I didn’t even have a chance to finish the sentence. The mysterious smile only grew on Daporté’s face as she answered the question. “I mean what I said. By any means necessary. Starfleet believes that in the coming years, Solaris *might* become a valuable trading outpost, and we don’t want anything happen to it. That’s where you come in.” At our surprised faces, she leaned forward. “You’ve made a career out of getting the job done, though more often than not, you did that by breaking Starfleet’s rules and regulations. Well, now you’ve got a chance to do it your own way, without us holding you back… as long as you keep Solaris safe.”
Harry’s enthusiasm kept him from keeping his mouth shut. “You can count on us, Admiral.”
Daporté leaned back in her chair again, and put her hands together. “I hope so, Captain. For now, I suggest you get underway. It’s a long trip to Solaris. Your ships are located in spacedock.” When she said this, the smile turned into an almost vicious grin. “Good luck.”
Where I’d been elated before, when I saw the smile I found myself fearing what was ahead. As it turns out, I had every reason.
“What the hell is this?” Slade shouted the moment we saw which ships Starfleet Command had chosen to assign to us. Harry and I were similarly displeased. Instead of the mighty Galaxy class ships, the sleek Intrepid class ships or the state-of-the-art Sovereign class ships, we were given something more… archaic. Far more archaic.
Before us, in spacedock, lay three ships. From the looks of them, they were very, very old. These were a Hunter class attack vessel, and two Artemis class frigates. Not only were they *much* smaller than a starship, they were also nearly two hundred years old. Back then, these ships had been experiments: filled with the latest technology in response to the Xindi attack. Now though, they were just obsolete.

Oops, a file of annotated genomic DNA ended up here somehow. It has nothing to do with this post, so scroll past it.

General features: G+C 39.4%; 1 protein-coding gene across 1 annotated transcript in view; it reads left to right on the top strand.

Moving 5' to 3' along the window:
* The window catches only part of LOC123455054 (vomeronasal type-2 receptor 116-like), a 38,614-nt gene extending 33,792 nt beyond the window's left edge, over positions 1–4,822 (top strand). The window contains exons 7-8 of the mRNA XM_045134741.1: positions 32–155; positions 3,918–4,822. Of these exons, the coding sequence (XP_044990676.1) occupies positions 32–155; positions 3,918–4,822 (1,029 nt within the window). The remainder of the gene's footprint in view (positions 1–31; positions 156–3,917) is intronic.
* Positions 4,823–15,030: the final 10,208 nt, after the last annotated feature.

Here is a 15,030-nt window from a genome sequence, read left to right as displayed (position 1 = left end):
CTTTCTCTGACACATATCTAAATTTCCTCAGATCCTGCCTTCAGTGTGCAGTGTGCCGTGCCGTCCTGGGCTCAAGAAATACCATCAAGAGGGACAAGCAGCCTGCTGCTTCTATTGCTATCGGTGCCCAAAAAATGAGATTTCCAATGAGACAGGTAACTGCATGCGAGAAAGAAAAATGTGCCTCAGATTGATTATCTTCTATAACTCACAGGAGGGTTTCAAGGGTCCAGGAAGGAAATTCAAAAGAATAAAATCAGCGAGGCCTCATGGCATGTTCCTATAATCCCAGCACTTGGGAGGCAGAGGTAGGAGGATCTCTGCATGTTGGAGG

Starfleet had found them in a storage facility somewhere, collecting dust. Instead of scrapping them though, they knew that right now, Starfleet needed every ship it could get their hands on, even if it was old.
Of course, we returned to Admiral Daporté almost immediately to protest. We complained, we went over her head, we even threatened to blackmail her, but she wouldn’t budge. Instead, the angrier we became, the more engineers she assigned away from our ships. In the end, we had no other choice but to accept the inevitable, and get to work on updating those buckets of bolts that were now our ships.
Months passed, and the most incredible thing happened. I found myself actually starting to enjoy working on my vessel. The more I cleaned it up and upgraded its components, the more familiar it became. I started seeing upsides to being assigned to this ship: it had quite some firepower, it could run circles around most starships… and then of course, there was the shape: removed from all the defective components, dust and cobwebs, this ship was beautiful. It wasn’t long before I named her: USS Odyssey.